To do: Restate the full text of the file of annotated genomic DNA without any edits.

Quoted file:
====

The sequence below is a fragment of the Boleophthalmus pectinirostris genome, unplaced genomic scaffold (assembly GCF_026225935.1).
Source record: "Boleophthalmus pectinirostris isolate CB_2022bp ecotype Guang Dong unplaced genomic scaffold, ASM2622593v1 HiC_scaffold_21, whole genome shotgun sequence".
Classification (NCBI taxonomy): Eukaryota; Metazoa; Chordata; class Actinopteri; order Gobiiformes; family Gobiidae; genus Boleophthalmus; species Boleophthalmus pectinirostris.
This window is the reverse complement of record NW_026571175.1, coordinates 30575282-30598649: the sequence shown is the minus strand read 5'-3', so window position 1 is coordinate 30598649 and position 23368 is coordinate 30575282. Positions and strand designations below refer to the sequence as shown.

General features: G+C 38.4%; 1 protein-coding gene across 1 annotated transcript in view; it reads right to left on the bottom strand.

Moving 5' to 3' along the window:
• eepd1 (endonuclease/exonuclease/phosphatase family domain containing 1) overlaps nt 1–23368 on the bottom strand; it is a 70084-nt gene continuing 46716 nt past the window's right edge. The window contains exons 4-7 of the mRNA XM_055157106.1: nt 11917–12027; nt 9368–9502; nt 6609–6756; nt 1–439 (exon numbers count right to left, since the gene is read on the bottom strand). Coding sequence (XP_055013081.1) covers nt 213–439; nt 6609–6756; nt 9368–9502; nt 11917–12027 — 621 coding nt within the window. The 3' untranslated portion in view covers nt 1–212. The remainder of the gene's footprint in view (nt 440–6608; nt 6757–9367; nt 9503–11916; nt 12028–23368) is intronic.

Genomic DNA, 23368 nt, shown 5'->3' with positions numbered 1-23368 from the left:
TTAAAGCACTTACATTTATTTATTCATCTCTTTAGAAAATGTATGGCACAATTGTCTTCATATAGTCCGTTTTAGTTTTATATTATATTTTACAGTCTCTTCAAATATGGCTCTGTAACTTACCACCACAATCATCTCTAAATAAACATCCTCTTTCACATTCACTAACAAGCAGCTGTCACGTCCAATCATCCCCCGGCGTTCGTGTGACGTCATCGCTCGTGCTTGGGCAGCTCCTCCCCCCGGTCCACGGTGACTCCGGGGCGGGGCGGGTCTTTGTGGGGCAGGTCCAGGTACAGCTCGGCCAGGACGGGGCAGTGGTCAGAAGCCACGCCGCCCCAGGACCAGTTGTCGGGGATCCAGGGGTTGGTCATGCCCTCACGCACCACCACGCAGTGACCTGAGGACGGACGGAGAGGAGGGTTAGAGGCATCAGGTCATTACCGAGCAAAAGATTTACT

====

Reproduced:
The sequence below is a fragment of the Boleophthalmus pectinirostris genome, unplaced genomic scaffold (assembly GCF_026225935.1).
Source record: "Boleophthalmus pectinirostris isolate CB_2022bp ecotype Guang Dong unplaced genomic scaffold, ASM2622593v1 HiC_scaffold_21, whole genome shotgun sequence".
Classification (NCBI taxonomy): Eukaryota; Metazoa; Chordata; class Actinopteri; order Gobiiformes; family Gobiidae; genus Boleophthalmus; species Boleophthalmus pectinirostris.
This window is the reverse complement of record NW_026571175.1, coordinates 30575282-30598649: the sequence shown is the minus strand read 5'-3', so window position 1 is coordinate 30598649 and position 23368 is coordinate 30575282. Positions and strand designations below refer to the sequence as shown.

General features: G+C 38.4%; 1 protein-coding gene across 1 annotated transcript in view; it reads right to left on the bottom strand.

Moving 5' to 3' along the window:
• eepd1 (endonuclease/exonuclease/phosphatase family domain containing 1) overlaps nt 1–23368 on the bottom strand; it is a 70084-nt gene continuing 46716 nt past the window's right edge. The window contains exons 4-7 of the mRNA XM_055157106.1: nt 11917–12027; nt 9368–9502; nt 6609–6756; nt 1–439 (exon numbers count right to left, since the gene is read on the bottom strand). Coding sequence (XP_055013081.1) covers nt 213–439; nt 6609–6756; nt 9368–9502; nt 11917–12027 — 621 coding nt within the window. The 3' untranslated portion in view covers nt 1–212. The remainder of the gene's footprint in view (nt 440–6608; nt 6757–9367; nt 9503–11916; nt 12028–23368) is intronic.

Genomic DNA, 23368 nt, shown 5'->3' with positions numbered 1-23368 from the left:
TTAAAGCACTTACATTTATTTATTCATCTCTTTAGAAAATGTATGGCACAATTGTCTTCATATAGTCCGTTTTAGTTTTATATTATATTTTACAGTCTCTTCAAATATGGCTCTGTAACTTACCACCACAATCATCTCTAAATAAACATCCTCTTTCACATTCACTAACAAGCAGCTGTCACGTCCAATCATCCCCCGGCGTTCGTGTGACGTCATCGCTCGTGCTTGGGCAGCTCCTCCCCCCGGTCCACGGTGACTCCGGGGCGGGGCGGGTCTTTGTGGGGCAGGTCCAGGTACAGCTCGGCCAGGACGGGGCAGTGGTCAGAAGCCACGCCGCCCCAGGACCAGTTGTCGGGGATCCAGGGGTTGGTCATGCCCTCACGCACCACCACGCAGTGACCTGAGGACGGACGGAGAGGAGGGTTAGAGGCATCAGGTCATTACCGAGCAAAAGATTTACT